Career focus: work as a financial credit analyst in banking



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In the aftermath of 2008’s economic meltdown, banks rushed to fix the leaks that had led to too much credit being offered to clients who couldn’t afford to repay it.

This meant that credit risk analysts in the banking sector – otherwise known as risk analysts and financial analysts – were asked to be stricter about approving lending to those who’d struggle to pay it back.

“Credit analysts have never been as important as they are right now.”

Credit in the form of business loans is crucial to the fabric of society; without it companies would be unable to secure money for short-term borrowing.


What credit analysts do

People who work in analysis and data analyst jobs sift through credit applications with a fine toothcomb in order to reach a decision about whether it’s okay to dish out the dough in the form of a loan.

Alongside playing a vital part in each decision about whether credit should be made available or not, credit risk analysts and people working in similar finance jobs have a role in setting the interest rate and repayment term applied to loans.

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Working as a credit analyst is essentially about walking a tightrope between protecting the interests of the bank and providing support to applicants and giving them an amount they can repay, within an achievable timeframe and at an affordable rate.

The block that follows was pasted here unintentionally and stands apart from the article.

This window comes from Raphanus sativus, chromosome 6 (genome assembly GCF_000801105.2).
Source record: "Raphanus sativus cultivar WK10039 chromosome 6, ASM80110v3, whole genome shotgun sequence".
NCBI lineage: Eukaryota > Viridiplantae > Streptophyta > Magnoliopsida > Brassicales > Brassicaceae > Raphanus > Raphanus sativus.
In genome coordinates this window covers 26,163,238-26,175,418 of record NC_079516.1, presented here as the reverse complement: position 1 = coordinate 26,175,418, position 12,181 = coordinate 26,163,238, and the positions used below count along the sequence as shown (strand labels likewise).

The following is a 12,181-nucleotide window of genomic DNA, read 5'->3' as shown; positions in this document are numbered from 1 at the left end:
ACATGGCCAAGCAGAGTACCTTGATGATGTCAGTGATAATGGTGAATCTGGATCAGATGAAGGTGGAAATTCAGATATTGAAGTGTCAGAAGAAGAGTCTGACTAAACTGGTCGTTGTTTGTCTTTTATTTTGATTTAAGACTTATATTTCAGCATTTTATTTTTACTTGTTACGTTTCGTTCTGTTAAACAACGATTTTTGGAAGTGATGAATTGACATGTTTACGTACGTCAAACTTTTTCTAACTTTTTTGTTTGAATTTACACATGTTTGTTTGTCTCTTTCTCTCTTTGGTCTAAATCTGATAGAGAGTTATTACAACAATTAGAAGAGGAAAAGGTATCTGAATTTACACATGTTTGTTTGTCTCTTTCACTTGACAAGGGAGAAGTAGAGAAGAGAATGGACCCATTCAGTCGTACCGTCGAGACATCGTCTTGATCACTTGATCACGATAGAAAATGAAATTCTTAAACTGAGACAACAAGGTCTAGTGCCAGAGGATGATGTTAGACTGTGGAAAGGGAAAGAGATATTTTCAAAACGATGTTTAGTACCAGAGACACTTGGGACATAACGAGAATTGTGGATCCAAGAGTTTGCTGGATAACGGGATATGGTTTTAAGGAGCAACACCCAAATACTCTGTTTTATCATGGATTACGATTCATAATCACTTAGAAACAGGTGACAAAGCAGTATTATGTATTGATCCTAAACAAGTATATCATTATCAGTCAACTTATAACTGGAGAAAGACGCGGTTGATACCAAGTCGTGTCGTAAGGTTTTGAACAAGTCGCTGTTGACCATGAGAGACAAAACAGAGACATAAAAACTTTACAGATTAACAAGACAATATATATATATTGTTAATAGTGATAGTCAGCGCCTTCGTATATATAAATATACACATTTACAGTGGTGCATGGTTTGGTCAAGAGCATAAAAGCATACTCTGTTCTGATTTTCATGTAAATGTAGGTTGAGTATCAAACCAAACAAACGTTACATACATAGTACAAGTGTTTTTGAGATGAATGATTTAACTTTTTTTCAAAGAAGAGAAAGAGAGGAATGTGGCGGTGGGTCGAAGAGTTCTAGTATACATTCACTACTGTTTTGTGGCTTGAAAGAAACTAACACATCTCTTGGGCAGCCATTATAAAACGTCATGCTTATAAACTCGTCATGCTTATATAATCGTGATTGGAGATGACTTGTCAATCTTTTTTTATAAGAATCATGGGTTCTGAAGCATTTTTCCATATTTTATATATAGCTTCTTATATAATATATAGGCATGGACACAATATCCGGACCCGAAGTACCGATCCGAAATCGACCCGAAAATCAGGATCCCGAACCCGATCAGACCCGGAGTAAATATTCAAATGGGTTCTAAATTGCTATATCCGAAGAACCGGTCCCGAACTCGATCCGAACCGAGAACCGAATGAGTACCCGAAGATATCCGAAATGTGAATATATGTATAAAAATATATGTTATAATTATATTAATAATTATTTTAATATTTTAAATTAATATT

A career in risk management as an analyst is worth chasing if you want to have a job that’s a crucial part of the economic jigsaw, while also proving you have a wide-range of skills which can help you excel in many industries.


Skills credit analysts need

These talents include being able to work well in teams, as credit analysts generally work in groups in order to thoroughly scrutinise clients’ financial situations.

Of course, the ability to interact tactfully with clients and explain why you’ve reached your decision is an important skill to have.

“Gaining a degree in finance will equip you with many of the skills needed to be successful in a career as a credit analyst”

To become an analyst in financial management you’ll need to prove that you have strong academic abilities, which could stem from completing a financial degree but could also come from another degree area like business, IT and law.

Gaining a degree in finance will equip you with many of the skills needed to be successful in a career as a credit analyst, like ratio analysis and statistics, but if you complete a qualification in a different subject you’ll likely be given training to sharpen your understanding of risk management.


Work experience in banking

For students who come into credit analysis from a different background, relevant work experience in the form of placements, banking internships or insight schemes for first years with a bank takes on even greater importance.

It will expose you to the financial work environment and tasks like analysing company transactions and the amount of risk they present, which requires you to research business models, market positions and industries.

Placements, sales internships and insight schemes can be undertaken with some of the world’s biggest financial organisations, like Bank of America Merrill Lynch and Barclays.

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